On the Work of Kevin Killian

This edition of Periscope focuses on the writing of Kevin Killian, the poet, memoirist, playwright, and fixture of New Narrative writing who passed away last June. The writers here—Steven Zultanski, David Kuhnlein, Kay Gabriel, Eric Sneathen, and Cam Scott—examine a wide breadth of Killian’s genre-spanning work.

If you’re not familiar with it: the New Narrative literary movement in which Killian played a key role started in the Bay Area in the late 1970s and spanned up into the 90s (with subsequent waves up to the present, depending on how you think about it). With its roots in community writing workshops organized by the poet Bob Glück—some open to everyone and others specifically for gay men and for seniors—and in Bruce Boone and Steve Abbott’s mentoring within that scene (Killian and Bellamy iv), New Narrative was always oriented toward a lateral exchange, rather than toward mainstream success or academic recognition. Killian arrived to the New Narrative scene in the 80s (Killian and Bellamy iv), amidst the AIDS crisis, and wrote, alongside other New Narrative practitioners, work that was heavily oriented to uncanny iterations of queer sexuality, the interpersonal, feelings, gossip, and daily life. New Narrative pushed against the sort of straightforward earnestness that often characterizes explicitly political work and, simultaneously, it engaged with Language writing while also pushing against its tendency to abstraction.

I met Kevin only twice, each time very briefly, but my experience with him seems to have been typical. I met him at the Poetry of the 1970s conference in Orono in 2008 in passing, and then again on a trip to the Bay to read in 2013, when he flattered me with a sort of wry excitement and enthusiasm about seeing one another, despite that I was very young and new to things and that this should have, by any account, been a one-side fandom situation. Meeting him felt like an invitation to go harder with poetry—he made me feel I was part of an expansive writing community, a sort of self-fulfilling invitation that he extended to many new poets. At the memorial for Kevin that Lee Ann Brown and Tony Torn hosted last year at Torn Page in Manhattan, we sat in a circle and young poet after young poet recounted their relationships with Kevin—Kevin was, apparently, keeping up correspondences with and commenting on the work of many young poets, nearly an entire roomful, more than really seemed possible. At one point, someone asked, “how did he have time to do all this?” and we all sat there astonished for several beats, wondering how.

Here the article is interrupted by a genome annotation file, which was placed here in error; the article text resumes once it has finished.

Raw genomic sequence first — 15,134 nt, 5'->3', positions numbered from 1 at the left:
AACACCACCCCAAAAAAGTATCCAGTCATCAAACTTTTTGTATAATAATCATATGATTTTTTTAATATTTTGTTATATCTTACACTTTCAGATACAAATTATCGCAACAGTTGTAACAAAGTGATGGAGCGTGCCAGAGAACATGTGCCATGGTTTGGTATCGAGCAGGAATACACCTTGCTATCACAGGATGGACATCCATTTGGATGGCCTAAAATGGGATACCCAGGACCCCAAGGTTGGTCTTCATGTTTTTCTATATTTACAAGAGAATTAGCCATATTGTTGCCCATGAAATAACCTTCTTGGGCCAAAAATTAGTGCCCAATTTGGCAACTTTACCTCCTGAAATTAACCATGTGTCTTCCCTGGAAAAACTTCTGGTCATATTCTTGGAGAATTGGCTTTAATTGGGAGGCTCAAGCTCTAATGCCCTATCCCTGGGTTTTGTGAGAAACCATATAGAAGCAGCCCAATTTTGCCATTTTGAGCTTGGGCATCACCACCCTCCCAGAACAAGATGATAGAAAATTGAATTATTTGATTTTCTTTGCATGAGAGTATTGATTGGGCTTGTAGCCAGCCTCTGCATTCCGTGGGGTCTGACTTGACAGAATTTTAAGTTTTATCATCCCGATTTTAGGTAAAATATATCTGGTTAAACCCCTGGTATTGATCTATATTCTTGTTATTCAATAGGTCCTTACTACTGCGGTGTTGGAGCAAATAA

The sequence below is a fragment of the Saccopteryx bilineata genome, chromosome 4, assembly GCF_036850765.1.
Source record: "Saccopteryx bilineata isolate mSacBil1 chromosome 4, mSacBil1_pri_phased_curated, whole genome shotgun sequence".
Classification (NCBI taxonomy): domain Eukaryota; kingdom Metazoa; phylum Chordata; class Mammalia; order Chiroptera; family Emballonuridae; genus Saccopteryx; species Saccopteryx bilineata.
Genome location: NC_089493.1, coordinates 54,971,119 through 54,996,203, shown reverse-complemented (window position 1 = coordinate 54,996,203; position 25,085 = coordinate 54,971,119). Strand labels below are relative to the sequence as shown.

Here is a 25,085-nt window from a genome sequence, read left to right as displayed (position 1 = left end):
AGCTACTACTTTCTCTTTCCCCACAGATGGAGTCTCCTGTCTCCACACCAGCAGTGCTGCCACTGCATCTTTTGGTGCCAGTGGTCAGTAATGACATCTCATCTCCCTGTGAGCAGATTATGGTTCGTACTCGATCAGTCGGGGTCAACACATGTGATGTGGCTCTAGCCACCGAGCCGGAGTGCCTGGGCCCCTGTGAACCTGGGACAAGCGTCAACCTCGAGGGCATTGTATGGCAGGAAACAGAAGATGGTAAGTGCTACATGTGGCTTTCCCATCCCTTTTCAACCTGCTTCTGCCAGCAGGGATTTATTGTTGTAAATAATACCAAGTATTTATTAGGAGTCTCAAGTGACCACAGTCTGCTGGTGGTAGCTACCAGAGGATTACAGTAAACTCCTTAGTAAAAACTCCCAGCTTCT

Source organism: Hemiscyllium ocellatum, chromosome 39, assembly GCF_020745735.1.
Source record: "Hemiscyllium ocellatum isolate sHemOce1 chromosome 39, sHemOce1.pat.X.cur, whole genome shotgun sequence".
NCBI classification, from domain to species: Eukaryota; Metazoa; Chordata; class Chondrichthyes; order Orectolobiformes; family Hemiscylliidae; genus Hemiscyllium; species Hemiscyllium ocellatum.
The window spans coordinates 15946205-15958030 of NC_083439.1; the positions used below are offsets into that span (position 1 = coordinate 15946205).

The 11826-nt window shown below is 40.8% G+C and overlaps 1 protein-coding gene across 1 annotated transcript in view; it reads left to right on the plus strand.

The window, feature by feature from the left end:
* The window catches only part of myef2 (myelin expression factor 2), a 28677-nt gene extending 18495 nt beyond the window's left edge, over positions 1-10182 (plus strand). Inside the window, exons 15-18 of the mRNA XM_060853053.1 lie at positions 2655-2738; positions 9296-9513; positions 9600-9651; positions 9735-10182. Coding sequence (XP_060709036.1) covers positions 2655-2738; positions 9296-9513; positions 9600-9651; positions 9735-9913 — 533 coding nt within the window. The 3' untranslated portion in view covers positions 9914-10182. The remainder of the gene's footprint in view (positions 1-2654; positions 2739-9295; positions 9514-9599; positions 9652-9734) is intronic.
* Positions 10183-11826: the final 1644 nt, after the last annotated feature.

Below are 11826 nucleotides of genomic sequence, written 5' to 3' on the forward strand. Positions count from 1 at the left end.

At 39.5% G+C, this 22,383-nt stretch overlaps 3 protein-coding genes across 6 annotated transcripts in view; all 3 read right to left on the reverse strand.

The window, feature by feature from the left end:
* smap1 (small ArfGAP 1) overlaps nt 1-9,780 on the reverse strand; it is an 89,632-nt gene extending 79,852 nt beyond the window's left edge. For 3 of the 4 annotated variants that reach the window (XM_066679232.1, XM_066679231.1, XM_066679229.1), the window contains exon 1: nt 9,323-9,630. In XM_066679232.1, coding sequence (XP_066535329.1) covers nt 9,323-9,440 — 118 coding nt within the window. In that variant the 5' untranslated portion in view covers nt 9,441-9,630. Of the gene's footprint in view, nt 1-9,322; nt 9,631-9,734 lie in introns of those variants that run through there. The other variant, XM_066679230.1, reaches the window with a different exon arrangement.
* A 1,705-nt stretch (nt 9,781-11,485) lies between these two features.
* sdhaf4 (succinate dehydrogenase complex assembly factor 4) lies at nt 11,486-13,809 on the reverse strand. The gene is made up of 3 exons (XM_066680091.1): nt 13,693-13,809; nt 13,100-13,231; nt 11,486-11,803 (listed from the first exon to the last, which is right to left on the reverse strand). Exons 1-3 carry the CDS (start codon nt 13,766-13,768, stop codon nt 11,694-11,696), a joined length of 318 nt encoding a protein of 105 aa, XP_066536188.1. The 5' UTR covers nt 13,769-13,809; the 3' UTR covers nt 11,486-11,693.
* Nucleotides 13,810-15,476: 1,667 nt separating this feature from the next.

Killian’s social attentiveness is echoed in his work, and his poetics is one of care via attention—often shot through with a sort of negativity. (As Zultanski points out in his essay, much of Killian’s work is very dark.) In Killian’s work, social interactions are weighted—I think of his account at the end of Fascination of his brief, crushy love affair, more a missed connection really, with the musician Arthur Russell, and the way that this series of nonconsequential interactions winds up feeling heavy with absence. I also think of Killian’s Amazon reviews series, weirdly the first writing of Killian’s I think I ever read. When Killian was recovering from a heart attack in the early days of Amazon, he started reviewing products—eventually writing a total of 2,638 gorgeous, baroque reviews that sometimes consider books and other cultural production quite seriously and also often spin off into glorious tangents. You can read all of them here on Amazon or a selection here. Just writing this introduction, and seeking out a handy link for the reviews, I read Brent Cunningham’s summation in the introduction to the selection of reviews. Noting that the point of the reviews is not really irony—which some readers might infer from the erudite treatment of mundane objects—nor earnestness, either, Cunningham writes that “Kevin seems to posit a situation where value is made anew in each and every case, reviewed freshly by the mind from the midst of its particular situation, with nothing less than the entire extent of being as its area of consideration.” And this applies to both the occasions of Killian’s work and how the work itself operates: Kevin’s approach to writing as a community activity in the early New Narrative workshops and then on until his death and then also the way that Kevin’s work attends to culture—giallo films, bread moulds on Amazon, his own past. Everything’s weighted, even when it’s negative—the world warrants a sort of attention we can only give it through writing.

Here Steven Zultanski, David Kuhnlein, Kay Gabriel, Cam Scott, and Eric Sneathen consider Killian’s work and its reception.




Marie Buck

Marie Buck is the author of Portrait of Doom (Krupskaya, 2015) and Goodnight, Marie, May God Have Mercy on Your Soul (Roof Books, 2017). Her next book of poetry, Unsolved Mysteries, is forthcoming this fall. She is the managing and web literary editor at Social Text.